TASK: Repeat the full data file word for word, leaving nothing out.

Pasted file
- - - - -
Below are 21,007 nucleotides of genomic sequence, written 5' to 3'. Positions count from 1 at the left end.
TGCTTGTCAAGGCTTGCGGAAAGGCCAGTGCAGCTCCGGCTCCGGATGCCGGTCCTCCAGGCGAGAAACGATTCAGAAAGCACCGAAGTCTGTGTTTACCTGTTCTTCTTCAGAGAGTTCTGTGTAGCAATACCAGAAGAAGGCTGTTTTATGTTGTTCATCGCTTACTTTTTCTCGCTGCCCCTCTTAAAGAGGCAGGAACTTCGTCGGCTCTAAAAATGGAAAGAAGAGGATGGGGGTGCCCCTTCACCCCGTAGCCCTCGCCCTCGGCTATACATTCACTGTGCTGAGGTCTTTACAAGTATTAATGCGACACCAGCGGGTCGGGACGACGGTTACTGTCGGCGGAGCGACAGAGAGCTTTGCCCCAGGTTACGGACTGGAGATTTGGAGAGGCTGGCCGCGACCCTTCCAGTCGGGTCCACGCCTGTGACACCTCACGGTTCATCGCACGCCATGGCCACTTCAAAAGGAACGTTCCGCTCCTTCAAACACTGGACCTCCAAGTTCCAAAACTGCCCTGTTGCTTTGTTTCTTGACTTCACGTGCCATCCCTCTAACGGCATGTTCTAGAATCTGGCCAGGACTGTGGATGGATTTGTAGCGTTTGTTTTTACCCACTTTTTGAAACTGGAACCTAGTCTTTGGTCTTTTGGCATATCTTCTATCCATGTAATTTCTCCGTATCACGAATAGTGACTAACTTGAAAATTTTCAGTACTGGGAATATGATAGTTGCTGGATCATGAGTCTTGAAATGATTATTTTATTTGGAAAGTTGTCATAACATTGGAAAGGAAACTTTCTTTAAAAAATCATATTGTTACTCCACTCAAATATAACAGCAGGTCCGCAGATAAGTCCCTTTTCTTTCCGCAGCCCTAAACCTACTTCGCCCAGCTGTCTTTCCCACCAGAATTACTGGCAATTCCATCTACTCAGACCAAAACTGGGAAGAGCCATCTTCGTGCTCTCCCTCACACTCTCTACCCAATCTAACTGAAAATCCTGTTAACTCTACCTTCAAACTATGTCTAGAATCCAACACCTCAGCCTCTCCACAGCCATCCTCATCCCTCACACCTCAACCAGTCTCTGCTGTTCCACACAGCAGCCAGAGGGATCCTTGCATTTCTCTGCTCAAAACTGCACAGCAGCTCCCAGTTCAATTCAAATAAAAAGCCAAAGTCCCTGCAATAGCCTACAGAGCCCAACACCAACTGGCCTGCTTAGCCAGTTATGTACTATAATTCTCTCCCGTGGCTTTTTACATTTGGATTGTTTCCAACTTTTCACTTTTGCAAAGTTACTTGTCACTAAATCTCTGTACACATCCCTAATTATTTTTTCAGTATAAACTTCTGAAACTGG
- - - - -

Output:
Below are 21,007 nucleotides of genomic sequence, written 5' to 3'. Positions count from 1 at the left end.
TGCTTGTCAAGGCTTGCGGAAAGGCCAGTGCAGCTCCGGCTCCGGATGCCGGTCCTCCAGGCGAGAAACGATTCAGAAAGCACCGAAGTCTGTGTTTACCTGTTCTTCTTCAGAGAGTTCTGTGTAGCAATACCAGAAGAAGGCTGTTTTATGTTGTTCATCGCTTACTTTTTCTCGCTGCCCCTCTTAAAGAGGCAGGAACTTCGTCGGCTCTAAAAATGGAAAGAAGAGGATGGGGGTGCCCCTTCACCCCGTAGCCCTCGCCCTCGGCTATACATTCACTGTGCTGAGGTCTTTACAAGTATTAATGCGACACCAGCGGGTCGGGACGACGGTTACTGTCGGCGGAGCGACAGAGAGCTTTGCCCCAGGTTACGGACTGGAGATTTGGAGAGGCTGGCCGCGACCCTTCCAGTCGGGTCCACGCCTGTGACACCTCACGGTTCATCGCACGCCATGGCCACTTCAAAAGGAACGTTCCGCTCCTTCAAACACTGGACCTCCAAGTTCCAAAACTGCCCTGTTGCTTTGTTTCTTGACTTCACGTGCCATCCCTCTAACGGCATGTTCTAGAATCTGGCCAGGACTGTGGATGGATTTGTAGCGTTTGTTTTTACCCACTTTTTGAAACTGGAACCTAGTCTTTGGTCTTTTGGCATATCTTCTATCCATGTAATTTCTCCGTATCACGAATAGTGACTAACTTGAAAATTTTCAGTACTGGGAATATGATAGTTGCTGGATCATGAGTCTTGAAATGATTATTTTATTTGGAAAGTTGTCATAACATTGGAAAGGAAACTTTCTTTAAAAAATCATATTGTTACTCCACTCAAATATAACAGCAGGTCCGCAGATAAGTCCCTTTTCTTTCCGCAGCCCTAAACCTACTTCGCCCAGCTGTCTTTCCCACCAGAATTACTGGCAATTCCATCTACTCAGACCAAAACTGGGAAGAGCCATCTTCGTGCTCTCCCTCACACTCTCTACCCAATCTAACTGAAAATCCTGTTAACTCTACCTTCAAACTATGTCTAGAATCCAACACCTCAGCCTCTCCACAGCCATCCTCATCCCTCACACCTCAACCAGTCTCTGCTGTTCCACACAGCAGCCAGAGGGATCCTTGCATTTCTCTGCTCAAAACTGCACAGCAGCTCCCAGTTCAATTCAAATAAAAAGCCAAAGTCCCTGCAATAGCCTACAGAGCCCAACACCAACTGGCCTGCTTAGCCAGTTATGTACTATAATTCTCTCCCGTGGCTTTTTACATTTGGATTGTTTCCAACTTTTCACTTTTGCAAAGTTACTTGTCACTAAATCTCTGTACACATCCCTAATTATTTTTTCAGTATAAACTTCTGAAACTGG